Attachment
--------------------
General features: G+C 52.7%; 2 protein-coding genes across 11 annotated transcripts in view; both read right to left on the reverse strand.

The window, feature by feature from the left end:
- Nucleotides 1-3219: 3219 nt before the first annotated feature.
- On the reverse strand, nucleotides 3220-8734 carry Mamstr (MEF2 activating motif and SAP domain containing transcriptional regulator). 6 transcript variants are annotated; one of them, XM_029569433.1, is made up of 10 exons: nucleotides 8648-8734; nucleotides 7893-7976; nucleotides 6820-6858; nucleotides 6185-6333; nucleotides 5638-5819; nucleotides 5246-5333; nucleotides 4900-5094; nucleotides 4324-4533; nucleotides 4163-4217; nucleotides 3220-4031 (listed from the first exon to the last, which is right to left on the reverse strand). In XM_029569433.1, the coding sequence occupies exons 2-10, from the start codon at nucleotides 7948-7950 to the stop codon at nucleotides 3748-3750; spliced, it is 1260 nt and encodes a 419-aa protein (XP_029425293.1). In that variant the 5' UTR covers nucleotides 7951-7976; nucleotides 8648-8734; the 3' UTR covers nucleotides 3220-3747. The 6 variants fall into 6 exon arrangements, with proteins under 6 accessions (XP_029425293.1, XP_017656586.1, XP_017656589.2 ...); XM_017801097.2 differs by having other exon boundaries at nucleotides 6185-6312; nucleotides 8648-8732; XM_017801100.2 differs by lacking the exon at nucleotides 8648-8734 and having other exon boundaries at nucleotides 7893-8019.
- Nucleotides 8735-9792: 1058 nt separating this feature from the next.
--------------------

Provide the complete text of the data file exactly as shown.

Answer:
General features: G+C 52.7%; 2 protein-coding genes across 11 annotated transcripts in view; both read right to left on the reverse strand.

The window, feature by feature from the left end:
- Nucleotides 1-3219: 3219 nt before the first annotated feature.
- On the reverse strand, nucleotides 3220-8734 carry Mamstr (MEF2 activating motif and SAP domain containing transcriptional regulator). 6 transcript variants are annotated; one of them, XM_029569433.1, is made up of 10 exons: nucleotides 8648-8734; nucleotides 7893-7976; nucleotides 6820-6858; nucleotides 6185-6333; nucleotides 5638-5819; nucleotides 5246-5333; nucleotides 4900-5094; nucleotides 4324-4533; nucleotides 4163-4217; nucleotides 3220-4031 (listed from the first exon to the last, which is right to left on the reverse strand). In XM_029569433.1, the coding sequence occupies exons 2-10, from the start codon at nucleotides 7948-7950 to the stop codon at nucleotides 3748-3750; spliced, it is 1260 nt and encodes a 419-aa protein (XP_029425293.1). In that variant the 5' UTR covers nucleotides 7951-7976; nucleotides 8648-8734; the 3' UTR covers nucleotides 3220-3747. The 6 variants fall into 6 exon arrangements, with proteins under 6 accessions (XP_029425293.1, XP_017656586.1, XP_017656589.2 ...); XM_017801097.2 differs by having other exon boundaries at nucleotides 6185-6312; nucleotides 8648-8732; XM_017801100.2 differs by lacking the exon at nucleotides 8648-8734 and having other exon boundaries at nucleotides 7893-8019.
- Nucleotides 8735-9792: 1058 nt separating this feature from the next.